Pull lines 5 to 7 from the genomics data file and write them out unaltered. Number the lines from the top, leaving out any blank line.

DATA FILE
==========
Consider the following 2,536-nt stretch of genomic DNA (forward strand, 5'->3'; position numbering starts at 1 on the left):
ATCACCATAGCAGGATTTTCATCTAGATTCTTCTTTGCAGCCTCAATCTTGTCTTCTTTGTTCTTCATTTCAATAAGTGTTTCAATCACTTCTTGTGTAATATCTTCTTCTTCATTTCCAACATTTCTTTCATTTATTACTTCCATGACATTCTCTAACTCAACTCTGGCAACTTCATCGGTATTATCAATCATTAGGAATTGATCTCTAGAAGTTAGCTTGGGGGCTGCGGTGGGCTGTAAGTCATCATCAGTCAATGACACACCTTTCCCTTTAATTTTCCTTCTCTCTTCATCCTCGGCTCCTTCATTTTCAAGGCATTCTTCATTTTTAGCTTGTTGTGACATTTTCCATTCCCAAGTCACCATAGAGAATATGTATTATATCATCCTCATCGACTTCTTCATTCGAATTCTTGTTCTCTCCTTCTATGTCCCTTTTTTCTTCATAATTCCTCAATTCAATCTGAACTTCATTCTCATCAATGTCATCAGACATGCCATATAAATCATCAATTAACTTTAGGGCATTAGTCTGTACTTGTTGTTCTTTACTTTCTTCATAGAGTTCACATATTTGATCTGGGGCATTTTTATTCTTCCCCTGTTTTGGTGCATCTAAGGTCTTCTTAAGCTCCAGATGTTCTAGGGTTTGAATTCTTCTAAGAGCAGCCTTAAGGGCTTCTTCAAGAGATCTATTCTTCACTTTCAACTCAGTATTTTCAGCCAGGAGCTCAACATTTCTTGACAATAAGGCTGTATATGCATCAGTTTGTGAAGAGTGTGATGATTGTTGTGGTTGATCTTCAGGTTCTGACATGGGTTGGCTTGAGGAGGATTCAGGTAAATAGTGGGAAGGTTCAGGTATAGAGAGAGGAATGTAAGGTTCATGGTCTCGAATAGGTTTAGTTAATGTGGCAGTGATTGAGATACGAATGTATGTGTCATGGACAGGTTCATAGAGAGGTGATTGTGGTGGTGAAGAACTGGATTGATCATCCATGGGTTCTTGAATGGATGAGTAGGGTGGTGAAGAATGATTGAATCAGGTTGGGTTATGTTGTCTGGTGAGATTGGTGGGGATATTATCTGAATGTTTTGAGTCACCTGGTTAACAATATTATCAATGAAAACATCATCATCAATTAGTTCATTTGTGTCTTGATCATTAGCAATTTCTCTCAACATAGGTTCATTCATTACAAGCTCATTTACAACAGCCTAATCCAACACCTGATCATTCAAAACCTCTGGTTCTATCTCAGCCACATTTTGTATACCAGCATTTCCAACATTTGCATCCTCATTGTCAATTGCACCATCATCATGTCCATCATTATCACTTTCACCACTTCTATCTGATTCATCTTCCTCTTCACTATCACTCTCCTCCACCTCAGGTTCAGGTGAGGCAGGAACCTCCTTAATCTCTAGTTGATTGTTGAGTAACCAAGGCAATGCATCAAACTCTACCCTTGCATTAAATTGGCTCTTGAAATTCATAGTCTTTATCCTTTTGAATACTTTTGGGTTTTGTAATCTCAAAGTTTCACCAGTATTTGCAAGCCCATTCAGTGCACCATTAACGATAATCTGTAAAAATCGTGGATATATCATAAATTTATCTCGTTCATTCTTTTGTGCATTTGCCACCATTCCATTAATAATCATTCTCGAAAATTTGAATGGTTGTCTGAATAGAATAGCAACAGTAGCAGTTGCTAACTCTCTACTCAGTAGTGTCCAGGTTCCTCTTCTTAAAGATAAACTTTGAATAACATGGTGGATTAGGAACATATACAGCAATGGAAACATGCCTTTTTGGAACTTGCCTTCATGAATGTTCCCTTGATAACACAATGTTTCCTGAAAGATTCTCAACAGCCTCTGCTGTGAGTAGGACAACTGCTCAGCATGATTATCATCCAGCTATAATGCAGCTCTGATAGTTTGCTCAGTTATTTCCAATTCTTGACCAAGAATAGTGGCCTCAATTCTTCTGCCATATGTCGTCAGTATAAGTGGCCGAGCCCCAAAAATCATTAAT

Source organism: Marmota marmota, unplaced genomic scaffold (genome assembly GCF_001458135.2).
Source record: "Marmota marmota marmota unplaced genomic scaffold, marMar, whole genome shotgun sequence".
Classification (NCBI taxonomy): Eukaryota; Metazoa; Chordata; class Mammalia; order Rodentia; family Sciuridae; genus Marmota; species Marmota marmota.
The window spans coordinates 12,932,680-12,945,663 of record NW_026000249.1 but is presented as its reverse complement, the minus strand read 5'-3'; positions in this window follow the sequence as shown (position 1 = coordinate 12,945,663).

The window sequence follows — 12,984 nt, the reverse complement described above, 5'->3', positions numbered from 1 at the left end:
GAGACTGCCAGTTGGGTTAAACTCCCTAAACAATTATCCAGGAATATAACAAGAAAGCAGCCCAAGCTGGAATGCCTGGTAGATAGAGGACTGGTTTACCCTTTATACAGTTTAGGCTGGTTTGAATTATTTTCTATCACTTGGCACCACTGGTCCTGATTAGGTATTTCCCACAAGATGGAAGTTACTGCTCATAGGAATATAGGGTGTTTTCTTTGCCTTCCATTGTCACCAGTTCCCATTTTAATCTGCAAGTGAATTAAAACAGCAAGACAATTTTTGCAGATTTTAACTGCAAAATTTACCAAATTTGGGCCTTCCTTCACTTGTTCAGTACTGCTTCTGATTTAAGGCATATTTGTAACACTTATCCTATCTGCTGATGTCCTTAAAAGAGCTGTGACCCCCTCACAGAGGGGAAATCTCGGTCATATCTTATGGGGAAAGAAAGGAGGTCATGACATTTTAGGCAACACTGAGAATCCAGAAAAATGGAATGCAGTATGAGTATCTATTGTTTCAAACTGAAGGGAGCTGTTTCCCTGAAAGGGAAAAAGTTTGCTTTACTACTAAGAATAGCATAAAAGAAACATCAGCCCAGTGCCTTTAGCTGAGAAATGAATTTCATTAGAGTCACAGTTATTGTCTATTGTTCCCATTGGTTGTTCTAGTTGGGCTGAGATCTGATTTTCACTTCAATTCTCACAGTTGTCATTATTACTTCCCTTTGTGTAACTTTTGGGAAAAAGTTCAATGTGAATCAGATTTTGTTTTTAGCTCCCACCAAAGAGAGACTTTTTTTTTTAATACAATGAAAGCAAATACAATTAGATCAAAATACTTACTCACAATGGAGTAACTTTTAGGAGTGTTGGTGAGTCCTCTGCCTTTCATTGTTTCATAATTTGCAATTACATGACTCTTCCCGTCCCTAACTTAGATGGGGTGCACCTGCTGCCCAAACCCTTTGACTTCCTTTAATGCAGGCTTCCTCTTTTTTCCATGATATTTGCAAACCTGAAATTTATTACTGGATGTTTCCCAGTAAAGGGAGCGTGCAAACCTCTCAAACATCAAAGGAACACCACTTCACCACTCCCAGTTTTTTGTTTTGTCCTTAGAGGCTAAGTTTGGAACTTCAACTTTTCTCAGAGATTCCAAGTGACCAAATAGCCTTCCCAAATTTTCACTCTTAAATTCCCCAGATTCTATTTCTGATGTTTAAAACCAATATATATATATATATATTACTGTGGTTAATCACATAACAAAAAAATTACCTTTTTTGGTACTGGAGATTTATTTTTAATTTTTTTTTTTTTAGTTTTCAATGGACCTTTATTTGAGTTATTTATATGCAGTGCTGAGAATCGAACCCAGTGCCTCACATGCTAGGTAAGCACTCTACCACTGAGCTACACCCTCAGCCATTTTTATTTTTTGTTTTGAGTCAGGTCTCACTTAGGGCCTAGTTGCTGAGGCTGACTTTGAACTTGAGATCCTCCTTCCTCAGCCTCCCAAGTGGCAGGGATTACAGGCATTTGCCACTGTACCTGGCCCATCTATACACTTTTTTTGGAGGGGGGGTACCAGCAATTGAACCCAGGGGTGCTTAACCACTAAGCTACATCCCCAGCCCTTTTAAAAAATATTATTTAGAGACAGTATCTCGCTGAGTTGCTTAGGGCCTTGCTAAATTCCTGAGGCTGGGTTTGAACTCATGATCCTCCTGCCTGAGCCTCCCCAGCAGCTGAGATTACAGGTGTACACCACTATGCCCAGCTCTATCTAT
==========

Classification (NCBI taxonomy): Eukaryota; Metazoa; Chordata; class Mammalia; order Rodentia; family Sciuridae; genus Marmota; species Marmota marmota.
The window spans coordinates 12,932,680-12,945,663 of record NW_026000249.1 but is presented as its reverse complement, the minus strand read 5'-3'; positions in this window follow the sequence as shown (position 1 = coordinate 12,945,663).

The window sequence follows — 12,984 nt, the reverse complement described above, 5'->3', positions numbered from 1 at the left end: